Seating Methodologies

Every once-in-a-while someone looks at seating simulations to determine the fastest way to board a plane.

As a frequent flyer I like to board early, not just to stow my bag, but also because I’m usually in a window and if I get in first then I don’t have to get up.  Of course zone seating only works as well as people understand it.  Many of the legacies including United, Delta, US Airways, and even AirTran use a system of zone numbers to obfuscate the order they like to board the plane.  Other airlines like the old Northwest and Continental would either call just general boarding or would say X row or higher.  In their mergers to Delta and United respectively the zone boarding seems to be winning.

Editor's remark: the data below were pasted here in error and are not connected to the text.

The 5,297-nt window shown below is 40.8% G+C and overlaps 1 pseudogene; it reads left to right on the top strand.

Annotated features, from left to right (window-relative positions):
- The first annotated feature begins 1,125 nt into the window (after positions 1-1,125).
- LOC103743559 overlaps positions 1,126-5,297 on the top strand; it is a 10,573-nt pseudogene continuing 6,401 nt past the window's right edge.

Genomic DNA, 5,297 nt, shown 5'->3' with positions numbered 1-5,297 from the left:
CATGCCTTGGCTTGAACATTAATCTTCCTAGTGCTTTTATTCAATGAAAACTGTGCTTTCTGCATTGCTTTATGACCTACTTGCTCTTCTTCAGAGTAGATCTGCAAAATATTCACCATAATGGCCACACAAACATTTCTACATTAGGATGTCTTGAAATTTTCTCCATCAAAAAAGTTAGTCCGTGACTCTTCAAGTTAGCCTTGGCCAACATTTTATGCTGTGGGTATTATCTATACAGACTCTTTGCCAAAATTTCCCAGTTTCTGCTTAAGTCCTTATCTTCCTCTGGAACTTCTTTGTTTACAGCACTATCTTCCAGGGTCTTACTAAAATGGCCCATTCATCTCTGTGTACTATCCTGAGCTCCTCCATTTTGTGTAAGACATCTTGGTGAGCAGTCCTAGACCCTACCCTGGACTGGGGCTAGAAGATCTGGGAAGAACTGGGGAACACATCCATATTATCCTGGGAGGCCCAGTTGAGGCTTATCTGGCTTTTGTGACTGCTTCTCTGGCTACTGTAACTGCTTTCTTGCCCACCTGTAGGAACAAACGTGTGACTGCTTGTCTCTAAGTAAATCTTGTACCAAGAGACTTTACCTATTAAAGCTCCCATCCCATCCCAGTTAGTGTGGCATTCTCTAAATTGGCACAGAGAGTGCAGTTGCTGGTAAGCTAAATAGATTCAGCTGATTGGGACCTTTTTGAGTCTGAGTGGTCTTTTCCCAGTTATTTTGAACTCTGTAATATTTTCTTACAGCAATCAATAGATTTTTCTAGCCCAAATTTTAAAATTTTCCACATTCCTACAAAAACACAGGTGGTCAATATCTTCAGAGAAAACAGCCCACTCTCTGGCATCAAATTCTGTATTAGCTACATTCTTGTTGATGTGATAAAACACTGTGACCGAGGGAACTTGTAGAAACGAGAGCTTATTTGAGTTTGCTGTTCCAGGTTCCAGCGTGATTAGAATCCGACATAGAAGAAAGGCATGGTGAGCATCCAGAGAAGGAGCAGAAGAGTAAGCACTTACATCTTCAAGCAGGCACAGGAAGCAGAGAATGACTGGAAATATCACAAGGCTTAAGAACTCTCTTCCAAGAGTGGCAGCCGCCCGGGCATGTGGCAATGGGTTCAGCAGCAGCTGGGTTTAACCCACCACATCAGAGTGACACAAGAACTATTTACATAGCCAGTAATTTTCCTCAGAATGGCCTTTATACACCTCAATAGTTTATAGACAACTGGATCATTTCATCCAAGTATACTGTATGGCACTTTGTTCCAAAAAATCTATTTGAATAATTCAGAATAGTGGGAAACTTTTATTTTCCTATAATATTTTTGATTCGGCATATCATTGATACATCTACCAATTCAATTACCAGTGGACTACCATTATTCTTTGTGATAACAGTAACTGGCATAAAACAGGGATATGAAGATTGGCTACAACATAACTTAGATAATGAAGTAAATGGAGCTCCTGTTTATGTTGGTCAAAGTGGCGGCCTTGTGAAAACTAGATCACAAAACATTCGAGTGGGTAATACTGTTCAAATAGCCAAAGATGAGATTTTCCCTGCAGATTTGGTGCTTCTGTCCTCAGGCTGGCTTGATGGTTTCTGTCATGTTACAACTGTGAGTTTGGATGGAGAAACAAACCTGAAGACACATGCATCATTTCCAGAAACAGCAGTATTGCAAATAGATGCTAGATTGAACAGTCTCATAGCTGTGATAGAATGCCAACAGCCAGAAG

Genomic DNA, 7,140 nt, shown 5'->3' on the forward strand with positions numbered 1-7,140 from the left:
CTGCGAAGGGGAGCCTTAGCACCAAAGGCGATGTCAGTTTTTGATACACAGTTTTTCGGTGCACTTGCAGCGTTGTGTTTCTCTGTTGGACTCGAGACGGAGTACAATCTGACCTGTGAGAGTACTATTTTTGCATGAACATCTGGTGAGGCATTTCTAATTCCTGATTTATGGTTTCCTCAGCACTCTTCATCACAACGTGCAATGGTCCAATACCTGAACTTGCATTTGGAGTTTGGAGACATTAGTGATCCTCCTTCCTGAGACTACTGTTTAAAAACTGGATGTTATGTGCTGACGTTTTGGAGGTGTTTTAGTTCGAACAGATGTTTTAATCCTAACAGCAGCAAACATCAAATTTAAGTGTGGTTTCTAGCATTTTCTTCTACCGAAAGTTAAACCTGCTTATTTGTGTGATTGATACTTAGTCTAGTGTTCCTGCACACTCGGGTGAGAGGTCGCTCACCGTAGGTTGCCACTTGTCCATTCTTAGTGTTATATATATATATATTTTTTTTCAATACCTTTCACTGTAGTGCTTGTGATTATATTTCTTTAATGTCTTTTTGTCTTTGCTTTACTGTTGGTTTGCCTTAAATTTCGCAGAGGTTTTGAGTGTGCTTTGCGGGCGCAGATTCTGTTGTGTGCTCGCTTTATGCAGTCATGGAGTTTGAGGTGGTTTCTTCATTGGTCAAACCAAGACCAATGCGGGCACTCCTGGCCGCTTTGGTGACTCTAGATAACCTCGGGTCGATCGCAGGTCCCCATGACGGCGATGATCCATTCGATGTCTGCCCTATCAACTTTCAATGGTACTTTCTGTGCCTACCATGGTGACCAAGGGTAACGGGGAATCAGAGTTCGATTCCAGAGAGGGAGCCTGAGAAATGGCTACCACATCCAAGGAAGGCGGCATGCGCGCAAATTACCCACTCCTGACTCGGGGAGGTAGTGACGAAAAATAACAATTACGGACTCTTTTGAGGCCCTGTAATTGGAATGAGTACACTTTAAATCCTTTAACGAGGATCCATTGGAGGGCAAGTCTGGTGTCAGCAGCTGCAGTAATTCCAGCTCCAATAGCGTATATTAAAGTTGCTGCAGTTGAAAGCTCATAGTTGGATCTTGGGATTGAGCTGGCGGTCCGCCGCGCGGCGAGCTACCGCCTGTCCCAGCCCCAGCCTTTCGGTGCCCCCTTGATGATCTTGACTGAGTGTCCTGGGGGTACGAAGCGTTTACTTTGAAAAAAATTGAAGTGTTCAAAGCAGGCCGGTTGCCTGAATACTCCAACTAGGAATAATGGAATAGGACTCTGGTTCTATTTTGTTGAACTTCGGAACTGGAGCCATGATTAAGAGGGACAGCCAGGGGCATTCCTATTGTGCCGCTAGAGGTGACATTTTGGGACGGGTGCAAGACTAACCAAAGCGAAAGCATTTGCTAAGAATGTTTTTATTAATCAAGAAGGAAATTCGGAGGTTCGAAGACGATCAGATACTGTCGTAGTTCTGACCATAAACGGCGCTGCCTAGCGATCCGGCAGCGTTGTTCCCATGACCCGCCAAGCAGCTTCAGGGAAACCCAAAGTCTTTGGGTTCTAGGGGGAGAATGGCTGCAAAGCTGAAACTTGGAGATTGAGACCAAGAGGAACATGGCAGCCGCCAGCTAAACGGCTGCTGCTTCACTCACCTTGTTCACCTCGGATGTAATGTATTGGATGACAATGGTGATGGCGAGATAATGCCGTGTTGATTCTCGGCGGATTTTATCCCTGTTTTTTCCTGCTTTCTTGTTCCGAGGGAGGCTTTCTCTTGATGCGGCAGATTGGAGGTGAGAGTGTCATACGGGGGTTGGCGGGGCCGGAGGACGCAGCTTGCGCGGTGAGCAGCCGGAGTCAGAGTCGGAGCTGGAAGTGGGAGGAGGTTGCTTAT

Among LCCs Southwest has open seating, but a very defined boarding order.  Airtran, on the other hand, follows the legacy model and boards with zones.  I believe with the merger Airtran will adopt Southwest’s open seating procedure.

Zones come down to zone enforcement.  If people in zone 7 try to board when zone 1 is called and the gate agent allows it, then what is the point of zones?  Also, many people aren’t present when boarding begins due to connections and such so people from lower zones inevitably have to board during higher zones.

Maybe all of that is factored into the simulations, but the simulation of the week says this is the fastest way to arrange boarding:

However, an approach called the Steffen method, alternating rows in the window-middle-aisle strategy, nearly doubles boarding speed.


He suggested boarding in alternate rows, window seats first, progressing from the rear forward: seats 12A, for example, followed by 10A, 8A and so on, then returning for 9A, 7A, 5A and so on, and then filling the middle and aisle seats in the same way.

Pretty much all of the simulations say that as a window person I should board earlier, but depending on what row I’m in I may not be in the first batch of windows.